Given that over-the-air broadcasting continues to be the most efficient way for delivering a piece of content to many receivers (Figure 1), a potential “killer app” for broadcasters is datacasting. There are many types of services that are well-suited for datacasting, such as near video-on-demand (NVOD), targeted advertising, software download or update services. For the purpose of this blog post, let’s focus on using datacasting for remote learning.


Figure 1

Datacasting can be thought of as sending data over-the-air using terrestrial transmission or, simply put, broadcasting data. While broadcasters have been broadcasting real-time audio and video for a very long time, the capability to deliver file-based content, including interactive applications, images and documents efficiently over-the-air is achieved through non-real-time (NRT) transmission. NRT is a core capability in both ATSC 1 and ATSC 3.0, but ATSC 3.0 is ultimately better suited for delivering larger NRT payloads due to its higher capacity.

It is a critical requirement of remote learning for all students to have access to their course materials upon the start of a class. This means students cannot be trying to reach a school server when class is about to start. More importantly, there is also the issue that not everyone has high-speed internet access, so downloading class materials might take a long time if they are even accessible at all. This scenario is well suited for datacasting, whereby class materials would be delivered to the home ahead of time via an NRT service that is scheduled for delivery prior to the start of the class so all materials would already be in the home.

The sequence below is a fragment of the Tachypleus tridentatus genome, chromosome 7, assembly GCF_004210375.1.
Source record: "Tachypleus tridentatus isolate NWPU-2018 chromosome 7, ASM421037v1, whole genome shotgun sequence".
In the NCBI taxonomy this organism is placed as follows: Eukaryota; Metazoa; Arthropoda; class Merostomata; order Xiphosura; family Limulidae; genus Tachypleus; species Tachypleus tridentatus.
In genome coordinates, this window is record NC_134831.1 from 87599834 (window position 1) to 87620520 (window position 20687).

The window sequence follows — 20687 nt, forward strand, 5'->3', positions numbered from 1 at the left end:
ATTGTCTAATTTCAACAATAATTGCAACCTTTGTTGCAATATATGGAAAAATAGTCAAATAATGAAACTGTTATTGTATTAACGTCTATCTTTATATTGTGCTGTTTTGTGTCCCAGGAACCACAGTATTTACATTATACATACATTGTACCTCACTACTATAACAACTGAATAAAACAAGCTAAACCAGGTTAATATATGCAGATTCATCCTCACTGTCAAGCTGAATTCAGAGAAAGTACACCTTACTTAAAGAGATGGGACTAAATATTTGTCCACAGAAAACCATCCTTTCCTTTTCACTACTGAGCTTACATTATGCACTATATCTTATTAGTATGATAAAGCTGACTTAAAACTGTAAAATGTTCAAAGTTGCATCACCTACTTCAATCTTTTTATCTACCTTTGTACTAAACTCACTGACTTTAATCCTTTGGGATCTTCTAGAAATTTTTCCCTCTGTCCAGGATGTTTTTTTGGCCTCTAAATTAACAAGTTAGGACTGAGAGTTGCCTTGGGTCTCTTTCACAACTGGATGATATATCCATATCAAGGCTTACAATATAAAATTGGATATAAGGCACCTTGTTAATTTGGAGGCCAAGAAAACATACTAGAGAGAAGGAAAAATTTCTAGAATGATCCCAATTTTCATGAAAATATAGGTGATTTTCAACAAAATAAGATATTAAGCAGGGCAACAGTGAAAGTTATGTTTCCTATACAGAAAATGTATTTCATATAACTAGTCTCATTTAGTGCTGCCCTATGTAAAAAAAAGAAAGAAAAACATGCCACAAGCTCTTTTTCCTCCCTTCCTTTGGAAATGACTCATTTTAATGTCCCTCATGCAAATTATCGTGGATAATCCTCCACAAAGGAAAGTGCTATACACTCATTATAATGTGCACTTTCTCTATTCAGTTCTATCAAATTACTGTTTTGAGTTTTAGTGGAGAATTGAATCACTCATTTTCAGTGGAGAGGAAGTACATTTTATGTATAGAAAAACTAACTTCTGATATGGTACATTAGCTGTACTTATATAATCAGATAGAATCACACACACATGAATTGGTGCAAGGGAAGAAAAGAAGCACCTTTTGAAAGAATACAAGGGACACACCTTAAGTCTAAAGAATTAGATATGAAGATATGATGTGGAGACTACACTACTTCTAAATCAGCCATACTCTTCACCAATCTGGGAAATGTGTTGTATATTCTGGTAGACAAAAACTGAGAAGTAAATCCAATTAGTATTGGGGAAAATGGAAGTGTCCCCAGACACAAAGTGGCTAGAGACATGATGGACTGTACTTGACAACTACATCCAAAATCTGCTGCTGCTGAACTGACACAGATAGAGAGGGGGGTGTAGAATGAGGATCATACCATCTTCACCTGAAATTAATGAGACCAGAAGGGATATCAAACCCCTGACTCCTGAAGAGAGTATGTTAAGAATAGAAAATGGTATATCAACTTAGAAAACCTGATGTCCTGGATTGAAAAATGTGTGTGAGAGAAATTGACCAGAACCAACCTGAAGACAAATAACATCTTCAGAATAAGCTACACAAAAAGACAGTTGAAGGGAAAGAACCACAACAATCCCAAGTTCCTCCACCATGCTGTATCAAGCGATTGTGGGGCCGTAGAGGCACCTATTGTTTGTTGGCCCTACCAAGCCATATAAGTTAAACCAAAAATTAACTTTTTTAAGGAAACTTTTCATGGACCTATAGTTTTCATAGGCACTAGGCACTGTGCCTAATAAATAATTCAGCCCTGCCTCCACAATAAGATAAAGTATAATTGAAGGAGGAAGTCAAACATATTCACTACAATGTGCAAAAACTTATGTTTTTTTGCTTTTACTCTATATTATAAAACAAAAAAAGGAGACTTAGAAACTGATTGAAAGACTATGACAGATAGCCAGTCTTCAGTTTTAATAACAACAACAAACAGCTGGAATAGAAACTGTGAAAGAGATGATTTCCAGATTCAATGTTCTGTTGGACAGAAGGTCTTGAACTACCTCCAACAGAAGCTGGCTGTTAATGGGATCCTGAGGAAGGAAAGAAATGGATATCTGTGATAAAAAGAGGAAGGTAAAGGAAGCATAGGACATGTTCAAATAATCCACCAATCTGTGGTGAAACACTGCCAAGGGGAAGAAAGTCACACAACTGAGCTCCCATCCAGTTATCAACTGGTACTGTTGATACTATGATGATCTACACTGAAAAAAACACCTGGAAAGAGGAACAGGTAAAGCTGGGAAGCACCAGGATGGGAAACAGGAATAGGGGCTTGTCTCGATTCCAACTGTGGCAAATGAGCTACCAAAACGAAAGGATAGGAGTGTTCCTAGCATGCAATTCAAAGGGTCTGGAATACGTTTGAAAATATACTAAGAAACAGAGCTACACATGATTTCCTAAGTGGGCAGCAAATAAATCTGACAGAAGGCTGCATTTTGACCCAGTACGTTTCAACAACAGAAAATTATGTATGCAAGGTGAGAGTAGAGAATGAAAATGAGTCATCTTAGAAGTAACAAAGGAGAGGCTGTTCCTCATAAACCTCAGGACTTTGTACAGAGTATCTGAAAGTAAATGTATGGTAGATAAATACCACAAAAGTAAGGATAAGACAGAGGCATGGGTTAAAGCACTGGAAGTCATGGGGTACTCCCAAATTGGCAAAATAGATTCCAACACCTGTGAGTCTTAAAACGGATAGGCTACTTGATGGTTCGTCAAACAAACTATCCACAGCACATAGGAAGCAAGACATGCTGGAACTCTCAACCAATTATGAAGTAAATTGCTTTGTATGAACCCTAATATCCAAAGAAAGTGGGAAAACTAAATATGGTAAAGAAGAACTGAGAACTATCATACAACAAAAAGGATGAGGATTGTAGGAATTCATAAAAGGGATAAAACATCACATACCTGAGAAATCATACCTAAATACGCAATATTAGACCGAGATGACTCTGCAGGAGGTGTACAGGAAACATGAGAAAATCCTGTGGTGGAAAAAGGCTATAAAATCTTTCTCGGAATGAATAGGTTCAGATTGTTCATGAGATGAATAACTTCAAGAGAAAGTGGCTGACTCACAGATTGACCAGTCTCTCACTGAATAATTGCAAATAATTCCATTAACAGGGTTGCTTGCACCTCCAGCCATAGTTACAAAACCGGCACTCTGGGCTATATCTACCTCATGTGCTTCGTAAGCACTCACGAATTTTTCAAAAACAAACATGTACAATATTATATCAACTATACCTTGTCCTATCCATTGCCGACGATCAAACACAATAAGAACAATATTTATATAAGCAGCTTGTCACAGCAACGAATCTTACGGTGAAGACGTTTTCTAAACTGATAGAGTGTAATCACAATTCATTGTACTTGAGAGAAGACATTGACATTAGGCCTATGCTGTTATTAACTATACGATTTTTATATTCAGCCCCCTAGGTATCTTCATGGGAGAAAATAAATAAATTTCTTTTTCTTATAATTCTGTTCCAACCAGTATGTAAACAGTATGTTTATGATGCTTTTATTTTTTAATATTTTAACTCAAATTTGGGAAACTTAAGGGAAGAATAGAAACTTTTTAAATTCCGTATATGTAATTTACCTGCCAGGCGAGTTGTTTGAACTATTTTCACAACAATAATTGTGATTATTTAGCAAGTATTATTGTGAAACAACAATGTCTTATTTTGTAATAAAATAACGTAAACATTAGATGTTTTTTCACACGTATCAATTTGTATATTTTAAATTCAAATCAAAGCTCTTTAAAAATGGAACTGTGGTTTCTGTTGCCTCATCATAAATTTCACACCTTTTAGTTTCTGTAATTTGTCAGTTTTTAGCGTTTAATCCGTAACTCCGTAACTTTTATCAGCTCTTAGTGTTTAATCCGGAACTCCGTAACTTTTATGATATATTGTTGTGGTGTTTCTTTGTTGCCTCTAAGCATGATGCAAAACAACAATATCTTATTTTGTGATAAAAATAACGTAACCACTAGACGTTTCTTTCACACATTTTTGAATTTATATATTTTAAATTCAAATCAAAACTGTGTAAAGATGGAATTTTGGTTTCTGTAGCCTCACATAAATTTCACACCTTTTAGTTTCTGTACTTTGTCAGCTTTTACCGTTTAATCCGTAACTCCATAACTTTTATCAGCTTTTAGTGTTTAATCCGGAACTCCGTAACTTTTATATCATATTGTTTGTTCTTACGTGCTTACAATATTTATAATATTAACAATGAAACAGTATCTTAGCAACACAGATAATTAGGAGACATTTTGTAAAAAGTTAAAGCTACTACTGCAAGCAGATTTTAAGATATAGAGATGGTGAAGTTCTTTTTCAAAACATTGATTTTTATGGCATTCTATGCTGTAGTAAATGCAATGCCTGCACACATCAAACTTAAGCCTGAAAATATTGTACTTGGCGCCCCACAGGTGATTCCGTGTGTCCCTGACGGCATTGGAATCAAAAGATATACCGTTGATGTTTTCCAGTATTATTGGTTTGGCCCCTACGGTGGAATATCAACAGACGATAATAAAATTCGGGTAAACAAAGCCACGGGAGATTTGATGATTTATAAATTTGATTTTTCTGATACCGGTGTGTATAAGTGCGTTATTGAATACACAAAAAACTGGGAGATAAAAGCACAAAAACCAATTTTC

Another example is using datacasting for delivering educational materials to Wi-Fi hotspots. For rural communities with limited or no broadband connectivity, it makes sense to strategically install Wi-Fi hotpots to make it more convenient for the local community, such as at local grocery stores, libraries and shopping centers. With an ATSC antenna and a Next Generation TV receiver with access to storage, broadcasters could deliver school materials to these locations to better serve the community.

Datacasting is a powerful tool that broadcasters will have in their arsenal with Next Gen TV. However, since terrestrial broadcast is a one-way system, content will need to be received and stored either locally in the home or on local community servers. As such, for datacasting to be a viable solution for supporting remote learning, Next Gen TV receivers will have to be aggressively deployed in the early days until every home has a Next Gen TV receiver.

The COVID-19 pandemic has made remote learning a necessity, and virtually every school system now has a remote-learning program. My expectation is that remote learning is here to stay, and it creates yet another opportunity for broadcasters to do what they have always done—serve their local communities.